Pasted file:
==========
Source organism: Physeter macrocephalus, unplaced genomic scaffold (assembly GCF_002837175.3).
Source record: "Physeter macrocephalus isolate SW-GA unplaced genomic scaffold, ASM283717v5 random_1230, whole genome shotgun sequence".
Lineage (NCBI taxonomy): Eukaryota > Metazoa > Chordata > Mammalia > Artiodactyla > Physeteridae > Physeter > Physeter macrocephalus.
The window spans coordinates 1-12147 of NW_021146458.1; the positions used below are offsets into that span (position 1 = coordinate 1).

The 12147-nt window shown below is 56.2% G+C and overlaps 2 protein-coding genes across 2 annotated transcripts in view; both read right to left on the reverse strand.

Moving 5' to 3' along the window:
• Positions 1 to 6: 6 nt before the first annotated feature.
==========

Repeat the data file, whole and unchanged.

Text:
Source organism: Physeter macrocephalus, unplaced genomic scaffold (assembly GCF_002837175.3).
Source record: "Physeter macrocephalus isolate SW-GA unplaced genomic scaffold, ASM283717v5 random_1230, whole genome shotgun sequence".
Lineage (NCBI taxonomy): Eukaryota > Metazoa > Chordata > Mammalia > Artiodactyla > Physeteridae > Physeter > Physeter macrocephalus.
The window spans coordinates 1-12147 of NW_021146458.1; the positions used below are offsets into that span (position 1 = coordinate 1).

The 12147-nt window shown below is 56.2% G+C and overlaps 2 protein-coding genes across 2 annotated transcripts in view; both read right to left on the reverse strand.

Moving 5' to 3' along the window:
• Positions 1 to 6: 6 nt before the first annotated feature.